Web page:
Changes In Drug And Alcohol Use And Injection Risk Behaviours Among People Who Inject Drugs During And Following HCV Direct-Acting Antiviral Treatment: The Simplify And D3feat Studies

Author: Artenie AA, Cunningham EB, Conway B, Dalgard O, Powis J, Bruggmann P, Hellard ME, Cooper C, Read P, Feld JJ, Hajarizadeh B , Amin J, Applegate TL, Lacombe K, Stedman C, Dunlop A, Litwin AH, Marks P, Matthews GV, Quiene S, Erratt A, Dore GJ, Bruneau J, Grebely J

Theme: Epidemiology & Public Health Research Year: 2018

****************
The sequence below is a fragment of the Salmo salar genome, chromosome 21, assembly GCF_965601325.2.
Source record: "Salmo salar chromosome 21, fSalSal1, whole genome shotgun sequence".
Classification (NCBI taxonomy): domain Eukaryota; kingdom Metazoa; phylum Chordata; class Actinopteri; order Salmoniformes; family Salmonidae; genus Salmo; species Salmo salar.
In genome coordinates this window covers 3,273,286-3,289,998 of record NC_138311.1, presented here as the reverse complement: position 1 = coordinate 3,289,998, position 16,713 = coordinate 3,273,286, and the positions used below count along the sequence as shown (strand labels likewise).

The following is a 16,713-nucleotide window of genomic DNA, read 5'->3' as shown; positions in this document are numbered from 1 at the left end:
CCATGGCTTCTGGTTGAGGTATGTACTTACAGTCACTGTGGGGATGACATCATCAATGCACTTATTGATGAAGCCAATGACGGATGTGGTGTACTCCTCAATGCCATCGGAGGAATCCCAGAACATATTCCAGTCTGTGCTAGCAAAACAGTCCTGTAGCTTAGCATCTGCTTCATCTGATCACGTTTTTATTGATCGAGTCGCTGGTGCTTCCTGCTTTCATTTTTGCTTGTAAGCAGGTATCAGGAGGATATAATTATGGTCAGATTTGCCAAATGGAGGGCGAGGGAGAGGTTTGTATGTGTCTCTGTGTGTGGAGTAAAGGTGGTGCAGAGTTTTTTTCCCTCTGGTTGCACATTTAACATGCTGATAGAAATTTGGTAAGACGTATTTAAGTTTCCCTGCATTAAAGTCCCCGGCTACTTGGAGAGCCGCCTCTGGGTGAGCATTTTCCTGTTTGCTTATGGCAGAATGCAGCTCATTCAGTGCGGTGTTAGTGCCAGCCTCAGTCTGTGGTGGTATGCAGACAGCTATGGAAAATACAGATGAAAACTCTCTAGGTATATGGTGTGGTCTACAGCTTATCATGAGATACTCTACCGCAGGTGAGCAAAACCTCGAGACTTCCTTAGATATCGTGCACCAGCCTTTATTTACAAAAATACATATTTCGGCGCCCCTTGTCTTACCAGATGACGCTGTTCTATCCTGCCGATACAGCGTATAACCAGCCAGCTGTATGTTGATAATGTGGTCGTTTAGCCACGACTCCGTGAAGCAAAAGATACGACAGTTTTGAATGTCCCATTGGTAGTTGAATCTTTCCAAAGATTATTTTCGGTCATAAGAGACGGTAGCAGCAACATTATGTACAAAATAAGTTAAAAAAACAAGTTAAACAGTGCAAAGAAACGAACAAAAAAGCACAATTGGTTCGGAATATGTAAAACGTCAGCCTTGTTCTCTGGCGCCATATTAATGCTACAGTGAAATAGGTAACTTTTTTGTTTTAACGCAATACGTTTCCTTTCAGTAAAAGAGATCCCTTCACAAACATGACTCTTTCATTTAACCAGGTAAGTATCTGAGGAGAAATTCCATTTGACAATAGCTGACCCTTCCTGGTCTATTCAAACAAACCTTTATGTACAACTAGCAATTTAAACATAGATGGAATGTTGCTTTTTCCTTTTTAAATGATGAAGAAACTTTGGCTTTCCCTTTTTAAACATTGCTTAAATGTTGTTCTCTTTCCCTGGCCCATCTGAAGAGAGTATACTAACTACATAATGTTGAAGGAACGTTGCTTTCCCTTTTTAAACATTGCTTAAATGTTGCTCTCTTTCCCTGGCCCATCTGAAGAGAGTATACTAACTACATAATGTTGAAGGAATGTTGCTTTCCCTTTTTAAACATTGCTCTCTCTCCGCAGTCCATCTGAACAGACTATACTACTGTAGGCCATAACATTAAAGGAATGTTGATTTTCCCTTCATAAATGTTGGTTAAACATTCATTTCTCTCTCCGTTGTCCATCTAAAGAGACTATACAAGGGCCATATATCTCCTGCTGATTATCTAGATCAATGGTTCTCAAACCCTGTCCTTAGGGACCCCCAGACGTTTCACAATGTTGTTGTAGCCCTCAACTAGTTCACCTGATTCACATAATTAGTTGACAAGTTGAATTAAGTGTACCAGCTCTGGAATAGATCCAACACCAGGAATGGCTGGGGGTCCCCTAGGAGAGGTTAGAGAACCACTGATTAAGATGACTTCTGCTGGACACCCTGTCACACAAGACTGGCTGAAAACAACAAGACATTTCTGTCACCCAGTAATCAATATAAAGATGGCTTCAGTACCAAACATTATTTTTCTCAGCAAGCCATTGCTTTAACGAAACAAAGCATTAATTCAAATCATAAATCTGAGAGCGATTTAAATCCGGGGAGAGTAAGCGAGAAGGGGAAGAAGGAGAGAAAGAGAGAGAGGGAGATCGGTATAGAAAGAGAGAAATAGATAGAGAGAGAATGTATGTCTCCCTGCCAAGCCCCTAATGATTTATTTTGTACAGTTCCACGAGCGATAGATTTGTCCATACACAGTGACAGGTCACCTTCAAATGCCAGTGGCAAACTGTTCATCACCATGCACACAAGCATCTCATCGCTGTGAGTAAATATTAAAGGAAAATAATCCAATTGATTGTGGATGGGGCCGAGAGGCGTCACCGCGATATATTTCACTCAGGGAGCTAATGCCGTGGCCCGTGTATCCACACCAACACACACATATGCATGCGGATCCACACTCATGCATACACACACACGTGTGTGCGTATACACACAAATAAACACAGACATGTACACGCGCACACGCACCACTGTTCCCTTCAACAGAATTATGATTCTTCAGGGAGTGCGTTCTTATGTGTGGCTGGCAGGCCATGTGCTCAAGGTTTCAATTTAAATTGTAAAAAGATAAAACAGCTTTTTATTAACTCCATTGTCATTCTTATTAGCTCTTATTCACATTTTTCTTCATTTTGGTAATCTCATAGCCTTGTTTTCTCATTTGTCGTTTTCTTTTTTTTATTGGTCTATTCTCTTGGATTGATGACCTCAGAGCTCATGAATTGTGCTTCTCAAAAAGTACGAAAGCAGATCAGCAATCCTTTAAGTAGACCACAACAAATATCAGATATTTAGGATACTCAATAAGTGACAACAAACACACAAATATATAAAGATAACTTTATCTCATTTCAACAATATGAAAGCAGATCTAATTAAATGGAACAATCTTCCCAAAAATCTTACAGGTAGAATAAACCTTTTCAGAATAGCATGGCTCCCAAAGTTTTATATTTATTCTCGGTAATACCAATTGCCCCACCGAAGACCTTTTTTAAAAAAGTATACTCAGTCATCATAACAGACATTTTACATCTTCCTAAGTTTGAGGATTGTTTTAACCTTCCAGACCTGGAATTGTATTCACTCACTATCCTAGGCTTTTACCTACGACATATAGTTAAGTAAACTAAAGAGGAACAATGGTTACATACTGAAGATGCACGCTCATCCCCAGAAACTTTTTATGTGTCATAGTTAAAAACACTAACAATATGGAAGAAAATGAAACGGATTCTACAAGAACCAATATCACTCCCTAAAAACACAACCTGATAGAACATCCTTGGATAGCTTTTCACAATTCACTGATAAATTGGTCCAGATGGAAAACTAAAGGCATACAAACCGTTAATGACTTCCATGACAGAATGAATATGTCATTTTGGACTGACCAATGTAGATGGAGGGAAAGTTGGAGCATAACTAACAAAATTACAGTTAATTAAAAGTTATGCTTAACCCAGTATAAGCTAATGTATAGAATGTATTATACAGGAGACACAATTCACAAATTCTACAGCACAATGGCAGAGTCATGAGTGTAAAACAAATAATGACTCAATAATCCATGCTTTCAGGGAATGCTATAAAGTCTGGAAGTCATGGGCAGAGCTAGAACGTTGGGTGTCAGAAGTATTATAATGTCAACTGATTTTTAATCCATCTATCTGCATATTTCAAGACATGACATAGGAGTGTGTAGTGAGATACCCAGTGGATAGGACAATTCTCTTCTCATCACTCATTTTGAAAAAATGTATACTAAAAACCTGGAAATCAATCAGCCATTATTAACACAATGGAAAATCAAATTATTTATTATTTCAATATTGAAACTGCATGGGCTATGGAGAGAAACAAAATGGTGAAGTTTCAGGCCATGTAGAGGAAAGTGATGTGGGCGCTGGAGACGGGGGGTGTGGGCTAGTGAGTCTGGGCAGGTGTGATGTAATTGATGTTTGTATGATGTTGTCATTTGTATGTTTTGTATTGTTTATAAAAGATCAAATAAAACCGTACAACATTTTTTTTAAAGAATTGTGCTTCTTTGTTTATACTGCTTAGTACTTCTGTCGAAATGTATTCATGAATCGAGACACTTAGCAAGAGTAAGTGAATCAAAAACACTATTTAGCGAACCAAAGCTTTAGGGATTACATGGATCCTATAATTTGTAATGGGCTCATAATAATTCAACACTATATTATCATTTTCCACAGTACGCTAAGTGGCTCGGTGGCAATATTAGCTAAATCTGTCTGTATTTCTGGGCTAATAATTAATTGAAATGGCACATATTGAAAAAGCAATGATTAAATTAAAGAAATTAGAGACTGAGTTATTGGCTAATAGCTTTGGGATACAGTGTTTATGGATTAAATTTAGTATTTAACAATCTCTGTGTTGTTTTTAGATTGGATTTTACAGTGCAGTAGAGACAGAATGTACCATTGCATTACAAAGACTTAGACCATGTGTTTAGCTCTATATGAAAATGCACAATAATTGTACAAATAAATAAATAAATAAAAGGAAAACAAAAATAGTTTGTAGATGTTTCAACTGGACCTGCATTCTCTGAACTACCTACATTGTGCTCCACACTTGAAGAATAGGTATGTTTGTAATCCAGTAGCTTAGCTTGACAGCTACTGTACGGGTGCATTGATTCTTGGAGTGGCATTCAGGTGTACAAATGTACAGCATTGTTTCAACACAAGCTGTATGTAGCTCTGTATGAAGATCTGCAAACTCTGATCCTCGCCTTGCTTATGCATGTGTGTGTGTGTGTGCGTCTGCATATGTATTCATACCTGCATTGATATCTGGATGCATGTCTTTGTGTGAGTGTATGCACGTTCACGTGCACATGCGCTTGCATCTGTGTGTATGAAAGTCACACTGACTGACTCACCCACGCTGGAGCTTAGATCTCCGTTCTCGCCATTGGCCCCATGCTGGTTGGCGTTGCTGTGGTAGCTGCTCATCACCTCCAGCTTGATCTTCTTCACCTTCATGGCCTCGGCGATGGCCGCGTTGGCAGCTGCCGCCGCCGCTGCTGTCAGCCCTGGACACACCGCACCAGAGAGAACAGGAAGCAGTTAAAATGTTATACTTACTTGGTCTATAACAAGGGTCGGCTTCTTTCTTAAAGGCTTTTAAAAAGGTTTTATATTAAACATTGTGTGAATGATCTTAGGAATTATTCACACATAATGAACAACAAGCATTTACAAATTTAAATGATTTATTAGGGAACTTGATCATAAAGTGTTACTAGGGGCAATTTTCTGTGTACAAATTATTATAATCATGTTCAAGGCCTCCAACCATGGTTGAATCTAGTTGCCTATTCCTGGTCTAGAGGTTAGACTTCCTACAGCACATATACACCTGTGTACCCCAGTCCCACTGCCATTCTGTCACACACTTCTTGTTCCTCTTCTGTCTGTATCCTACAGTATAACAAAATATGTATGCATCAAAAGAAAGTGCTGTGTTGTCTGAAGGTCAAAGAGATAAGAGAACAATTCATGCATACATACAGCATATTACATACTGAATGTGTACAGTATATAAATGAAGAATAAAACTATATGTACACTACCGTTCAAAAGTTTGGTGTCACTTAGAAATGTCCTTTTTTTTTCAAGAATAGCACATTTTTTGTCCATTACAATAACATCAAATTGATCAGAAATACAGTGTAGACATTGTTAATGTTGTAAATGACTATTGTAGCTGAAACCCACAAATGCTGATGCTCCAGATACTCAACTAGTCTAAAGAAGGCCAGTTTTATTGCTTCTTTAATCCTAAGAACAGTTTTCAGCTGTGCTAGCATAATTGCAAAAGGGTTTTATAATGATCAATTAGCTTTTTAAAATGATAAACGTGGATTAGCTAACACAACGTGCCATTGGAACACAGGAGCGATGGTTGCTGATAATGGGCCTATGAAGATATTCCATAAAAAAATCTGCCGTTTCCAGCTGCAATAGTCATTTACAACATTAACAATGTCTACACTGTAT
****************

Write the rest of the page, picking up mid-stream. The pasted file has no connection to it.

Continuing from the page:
Background: The simplification of HCV treatment with direct-acting antiviral (DAA) therapies has raised concerns regarding possible increases in drug use and risk behaviours among people who inject drugs (PWID) following treatment. Yet, few studies have investigated this question. Our aim was to examine changes in drug and alcohol use and injecting risk behaviours during and following DAA therapy among PWID. Methods: SIMPLIFY and D3FEAT are phase IV clinical trials evaluating the efficacy of DAA therapy among PWID with recent injecting drug use (last six months) or those receiving opiate agonist therapy (OAT), through a network of 25 international sites (SIMPLIFY: sofosbuvir/velpatasvir for 12 weeks in PWID with recent injecting; D3FEAT: paritepravir/ritonavir/dasabuvir/ ombitasvir±ribavirin for 12 weeks in PWID with recent injecting or receiving OAT). Participants completed a behavioural questionnaire at baseline and follow-up at weeks 4, 8 and 12, 24 (SVR12) and 36 (SVR24). The impact of time in treatment and follow-up on longitudinally measured recent behavioral outcomes was evaluated using generalized estimating equations. Results: At baseline, of 190 participants (SIMPLIFY, n=103; D3FEAT, n=87) (mean age: 47; 75% male), 61% reported past-month injecting, and of these, 9% reported needle/syringe sharing. Current OAT was reported by 64% and hazardous alcohol use by 33%. During HCV treatment and follow-up, there was a decrease in most drugs injected: heroin (OR: 0.90 per incremental study visit, 95% CI: 0.85-0.96), other opioids (OR: 0.92, 95%CI: 0.85-1.00) and amphetamine (0.93; 95%CI: 0.87-1.00). No changes were observed for cocaine injection (OR: 1.03, 95%CI: 0.94- 1.13) nor hazardous alcohol use (OR: 1.02; 95%CI: 0.96-1.08). Among those injecting, needles/syringe sharing decreased (OR: 0.81, 95%CI: 0.65-1.01). Conclusion: Generally, drug use and injection risk behaviours decreased during and following HCV treatment among PWID. Yet, hazardous alcohol use remained unchanged, suggesting efforts are needed to better integrate alcohol use interventions within HCV care. Disclosure of Interest Statement: See example below: A. Artenie: None Declared, E. Cunningham: None Declared, B. Conway Grant/Research support from: Gilead Sciences, Merck, and AbbVie, O. Dalgard Grant/Research support from: Gilead Sciences, Merck, and AbbVie, J. Powis: None Declared, P. Bruggmann Grant/Research support from: AbbVie, Bristol-Myers Squibb, Gilead Sciences, and Merck Sharp & Dohme, M. Hellard Grant/Research support from: Gilead Sciences, Bristol-Myers Squibb, and AbbVie, C. Cooper Grant/Research support from: Gilead Sciences, P. Read: None Declared, J. Feld Grant/Research support from: AbbVie, Merck, Gilead Sciences, Janssen and Abbott, B. Hajarizadeh: None Declared, J. Amin: None Declared, T. Applegate: None Declared, A. Litwin Grant/Research support from: Gilead Sciences and Merck, P. Marks: None Declared, G. Matthews Grant/Research support from: Gilead Sciences and AbbVie, S. Quiene: None Declared, G. Dore Grant/Research support from: AbbVie, Merck, Bristol-Myers Squibb, Roche and Janssen, J. Bruneau Consultant for: Gilead Sciences and Merck, J. Grebely Grant/Research support from: AbbVie, Cepheid, Gilead Sciences, and Merck

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